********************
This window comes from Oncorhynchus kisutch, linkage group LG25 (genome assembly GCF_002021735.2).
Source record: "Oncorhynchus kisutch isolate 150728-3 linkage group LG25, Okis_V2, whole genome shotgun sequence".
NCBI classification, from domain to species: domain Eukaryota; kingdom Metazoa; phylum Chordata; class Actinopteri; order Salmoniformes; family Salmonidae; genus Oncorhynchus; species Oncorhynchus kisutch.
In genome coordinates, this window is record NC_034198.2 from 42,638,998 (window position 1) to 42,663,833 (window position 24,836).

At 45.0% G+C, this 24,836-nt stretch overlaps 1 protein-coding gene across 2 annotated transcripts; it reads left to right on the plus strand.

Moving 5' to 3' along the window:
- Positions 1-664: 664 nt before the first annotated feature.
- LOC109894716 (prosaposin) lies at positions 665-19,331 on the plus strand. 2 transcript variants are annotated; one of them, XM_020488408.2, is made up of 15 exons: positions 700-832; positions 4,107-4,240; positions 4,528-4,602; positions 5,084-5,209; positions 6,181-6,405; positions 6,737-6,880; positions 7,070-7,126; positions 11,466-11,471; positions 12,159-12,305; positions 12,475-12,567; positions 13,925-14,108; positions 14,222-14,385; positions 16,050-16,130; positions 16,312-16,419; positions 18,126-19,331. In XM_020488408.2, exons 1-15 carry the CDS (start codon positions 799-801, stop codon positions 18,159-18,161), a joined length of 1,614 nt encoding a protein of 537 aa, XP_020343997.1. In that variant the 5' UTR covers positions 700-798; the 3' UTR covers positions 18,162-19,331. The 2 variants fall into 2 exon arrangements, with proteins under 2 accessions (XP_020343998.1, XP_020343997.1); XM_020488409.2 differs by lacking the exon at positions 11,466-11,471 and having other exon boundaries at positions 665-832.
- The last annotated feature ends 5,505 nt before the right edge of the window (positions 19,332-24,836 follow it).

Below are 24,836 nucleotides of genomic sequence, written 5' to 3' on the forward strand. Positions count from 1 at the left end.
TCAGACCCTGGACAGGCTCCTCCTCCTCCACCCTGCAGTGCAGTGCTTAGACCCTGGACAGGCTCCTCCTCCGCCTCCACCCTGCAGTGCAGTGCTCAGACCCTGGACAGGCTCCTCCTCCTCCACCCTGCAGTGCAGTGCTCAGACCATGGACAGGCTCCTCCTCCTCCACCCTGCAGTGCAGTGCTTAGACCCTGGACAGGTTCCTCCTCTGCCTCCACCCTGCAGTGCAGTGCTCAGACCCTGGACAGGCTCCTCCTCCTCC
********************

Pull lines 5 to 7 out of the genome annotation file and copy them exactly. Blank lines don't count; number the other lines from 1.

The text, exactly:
At 45.0% G+C, this 24,836-nt stretch overlaps 1 protein-coding gene across 2 annotated transcripts; it reads left to right on the plus strand.

Moving 5' to 3' along the window:
- Positions 1-664: 664 nt before the first annotated feature.